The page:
To work as a dramaturg on new plays, it helps to be a little of each of the following: theatre artist, critic, scholar of modern drama, therapist, conflict mediator, organizational consultant. Traditional definitions of dramaturgy take one of these roles and qualify it, calling the dramaturg, for instance, a "critic inside the process" or a "director behind the firing lines." While such designations are insufficient for the dramaturg who works on classical productions, they may nonetheless capture the nature of his main function on a project. For example, the dramaturg might serve primarily as a scholarly expert or resource, as an observer and critic of the rehearsal process, or as a textual or translation consultant. In contrast, while the new-play dramaturg might primarily give feedback on the rehearsal process, or consult with the playwright while he is writing, this sort of dramaturg tends to serve at least two or more functions--artistic, critical, organizational, therapeutic, and others.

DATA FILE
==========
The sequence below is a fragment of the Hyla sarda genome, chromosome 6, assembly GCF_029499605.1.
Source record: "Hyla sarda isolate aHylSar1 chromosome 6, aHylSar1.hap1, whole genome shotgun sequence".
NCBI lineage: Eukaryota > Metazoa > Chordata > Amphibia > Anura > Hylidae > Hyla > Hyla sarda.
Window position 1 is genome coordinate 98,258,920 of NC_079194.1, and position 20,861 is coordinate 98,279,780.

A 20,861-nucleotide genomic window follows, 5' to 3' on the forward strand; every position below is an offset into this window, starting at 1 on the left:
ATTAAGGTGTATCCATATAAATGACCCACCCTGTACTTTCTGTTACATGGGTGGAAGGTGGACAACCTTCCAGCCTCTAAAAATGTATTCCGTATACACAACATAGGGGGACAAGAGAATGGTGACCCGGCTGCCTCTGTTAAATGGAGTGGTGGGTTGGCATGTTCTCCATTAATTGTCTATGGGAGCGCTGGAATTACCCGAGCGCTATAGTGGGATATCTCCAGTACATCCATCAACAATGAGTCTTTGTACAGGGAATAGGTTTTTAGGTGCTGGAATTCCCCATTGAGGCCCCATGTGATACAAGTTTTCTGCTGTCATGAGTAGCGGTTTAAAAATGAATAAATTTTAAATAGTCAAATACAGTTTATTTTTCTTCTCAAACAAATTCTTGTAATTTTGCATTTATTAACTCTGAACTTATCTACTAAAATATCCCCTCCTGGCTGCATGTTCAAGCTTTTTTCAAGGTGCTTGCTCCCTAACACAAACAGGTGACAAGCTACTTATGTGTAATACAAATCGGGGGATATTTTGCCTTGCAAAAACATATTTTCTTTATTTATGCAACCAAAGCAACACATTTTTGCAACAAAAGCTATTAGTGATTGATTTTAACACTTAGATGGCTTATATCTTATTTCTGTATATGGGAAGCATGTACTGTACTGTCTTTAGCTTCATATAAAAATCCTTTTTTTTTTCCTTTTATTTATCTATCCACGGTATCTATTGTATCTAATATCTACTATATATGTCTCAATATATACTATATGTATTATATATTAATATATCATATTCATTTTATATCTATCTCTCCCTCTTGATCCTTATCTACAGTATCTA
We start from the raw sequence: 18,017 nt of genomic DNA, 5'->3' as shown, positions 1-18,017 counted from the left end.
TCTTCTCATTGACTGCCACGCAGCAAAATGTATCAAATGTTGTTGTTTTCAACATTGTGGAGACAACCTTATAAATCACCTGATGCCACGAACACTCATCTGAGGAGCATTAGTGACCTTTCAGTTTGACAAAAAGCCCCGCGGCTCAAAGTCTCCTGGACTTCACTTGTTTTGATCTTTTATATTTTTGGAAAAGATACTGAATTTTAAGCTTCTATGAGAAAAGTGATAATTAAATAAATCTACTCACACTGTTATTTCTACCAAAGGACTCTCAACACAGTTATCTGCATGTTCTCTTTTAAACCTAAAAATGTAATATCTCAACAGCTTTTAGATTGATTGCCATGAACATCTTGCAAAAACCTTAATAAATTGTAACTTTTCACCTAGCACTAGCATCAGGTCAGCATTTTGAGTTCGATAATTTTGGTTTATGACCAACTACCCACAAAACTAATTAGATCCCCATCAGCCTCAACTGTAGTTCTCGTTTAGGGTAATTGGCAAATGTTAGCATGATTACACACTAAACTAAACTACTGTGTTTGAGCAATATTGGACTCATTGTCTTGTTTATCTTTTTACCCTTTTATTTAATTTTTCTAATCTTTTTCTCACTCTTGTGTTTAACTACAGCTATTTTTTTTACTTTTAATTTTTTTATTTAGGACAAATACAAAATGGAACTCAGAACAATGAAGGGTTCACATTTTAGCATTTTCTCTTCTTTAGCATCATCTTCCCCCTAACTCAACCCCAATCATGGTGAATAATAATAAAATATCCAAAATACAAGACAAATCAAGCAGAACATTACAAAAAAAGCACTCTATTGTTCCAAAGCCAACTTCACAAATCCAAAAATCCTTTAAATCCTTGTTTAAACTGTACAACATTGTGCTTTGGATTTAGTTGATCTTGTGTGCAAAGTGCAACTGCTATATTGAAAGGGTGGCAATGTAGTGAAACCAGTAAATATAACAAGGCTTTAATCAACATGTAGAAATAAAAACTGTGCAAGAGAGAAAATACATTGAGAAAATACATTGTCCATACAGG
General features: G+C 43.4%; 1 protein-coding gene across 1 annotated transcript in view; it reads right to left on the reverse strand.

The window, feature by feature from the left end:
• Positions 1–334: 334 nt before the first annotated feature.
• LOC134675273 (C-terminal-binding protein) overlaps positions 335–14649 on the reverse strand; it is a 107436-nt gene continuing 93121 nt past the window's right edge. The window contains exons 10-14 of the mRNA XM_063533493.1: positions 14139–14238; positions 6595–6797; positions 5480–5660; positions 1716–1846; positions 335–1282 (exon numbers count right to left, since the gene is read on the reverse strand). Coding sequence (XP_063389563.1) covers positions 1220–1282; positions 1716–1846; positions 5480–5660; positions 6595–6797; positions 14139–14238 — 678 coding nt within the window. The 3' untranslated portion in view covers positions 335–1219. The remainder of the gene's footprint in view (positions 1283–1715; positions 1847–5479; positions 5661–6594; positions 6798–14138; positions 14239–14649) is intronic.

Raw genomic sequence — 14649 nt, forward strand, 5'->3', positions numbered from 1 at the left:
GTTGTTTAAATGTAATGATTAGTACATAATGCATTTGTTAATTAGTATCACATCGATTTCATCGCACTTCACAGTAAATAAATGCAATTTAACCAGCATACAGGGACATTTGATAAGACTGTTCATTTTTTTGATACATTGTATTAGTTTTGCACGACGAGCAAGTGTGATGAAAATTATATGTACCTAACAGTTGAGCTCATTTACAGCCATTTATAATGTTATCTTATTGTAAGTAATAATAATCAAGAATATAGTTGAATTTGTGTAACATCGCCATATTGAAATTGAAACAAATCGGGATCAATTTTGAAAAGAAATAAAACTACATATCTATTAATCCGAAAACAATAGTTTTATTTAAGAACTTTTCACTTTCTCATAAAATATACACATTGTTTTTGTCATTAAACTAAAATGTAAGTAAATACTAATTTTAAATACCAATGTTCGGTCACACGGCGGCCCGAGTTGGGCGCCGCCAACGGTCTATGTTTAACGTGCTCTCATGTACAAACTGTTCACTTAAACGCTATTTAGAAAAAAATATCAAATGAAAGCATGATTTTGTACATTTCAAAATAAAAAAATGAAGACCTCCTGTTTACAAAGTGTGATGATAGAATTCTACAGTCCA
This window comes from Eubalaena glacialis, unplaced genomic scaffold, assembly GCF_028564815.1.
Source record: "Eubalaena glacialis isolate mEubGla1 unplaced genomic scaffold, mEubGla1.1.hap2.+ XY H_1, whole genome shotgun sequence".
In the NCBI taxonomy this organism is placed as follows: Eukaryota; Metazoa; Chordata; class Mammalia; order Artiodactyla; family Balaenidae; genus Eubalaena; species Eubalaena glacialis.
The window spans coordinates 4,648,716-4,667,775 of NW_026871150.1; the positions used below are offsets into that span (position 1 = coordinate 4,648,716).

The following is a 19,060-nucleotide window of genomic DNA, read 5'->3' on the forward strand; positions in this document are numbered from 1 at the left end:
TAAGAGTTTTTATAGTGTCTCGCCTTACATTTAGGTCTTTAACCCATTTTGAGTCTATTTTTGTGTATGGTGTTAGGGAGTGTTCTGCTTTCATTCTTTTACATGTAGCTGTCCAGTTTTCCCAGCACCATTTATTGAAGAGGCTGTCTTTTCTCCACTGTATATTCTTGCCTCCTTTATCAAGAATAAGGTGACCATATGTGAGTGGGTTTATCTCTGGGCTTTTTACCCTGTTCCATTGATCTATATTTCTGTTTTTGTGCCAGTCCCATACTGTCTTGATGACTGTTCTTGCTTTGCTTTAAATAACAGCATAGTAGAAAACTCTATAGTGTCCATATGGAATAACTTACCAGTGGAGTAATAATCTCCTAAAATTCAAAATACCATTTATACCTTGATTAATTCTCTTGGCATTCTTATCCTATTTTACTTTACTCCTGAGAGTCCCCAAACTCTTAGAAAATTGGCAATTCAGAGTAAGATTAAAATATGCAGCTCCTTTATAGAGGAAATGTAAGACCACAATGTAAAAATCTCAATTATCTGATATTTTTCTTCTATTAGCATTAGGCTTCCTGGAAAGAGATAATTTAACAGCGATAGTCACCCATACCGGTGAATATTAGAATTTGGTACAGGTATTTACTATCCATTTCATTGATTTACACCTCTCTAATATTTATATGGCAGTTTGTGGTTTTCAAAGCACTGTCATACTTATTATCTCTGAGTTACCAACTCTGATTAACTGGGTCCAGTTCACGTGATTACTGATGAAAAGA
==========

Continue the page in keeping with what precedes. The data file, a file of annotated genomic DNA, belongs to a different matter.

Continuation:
This is so because the dramatic text and its maker--as well as the performance of the work--demand equal attention from the new-play dramaturg. If the writer is involved at all in the "workshopping" or production of his play, rehearsals will tend to structure themselves around not only the development of the play but also the creative and psychological processes that the writer is going through. These processes may not be the focus of rehearsals, but a writer's process can set their general tone and structure. Moreover, many new-play programs, at both the pro-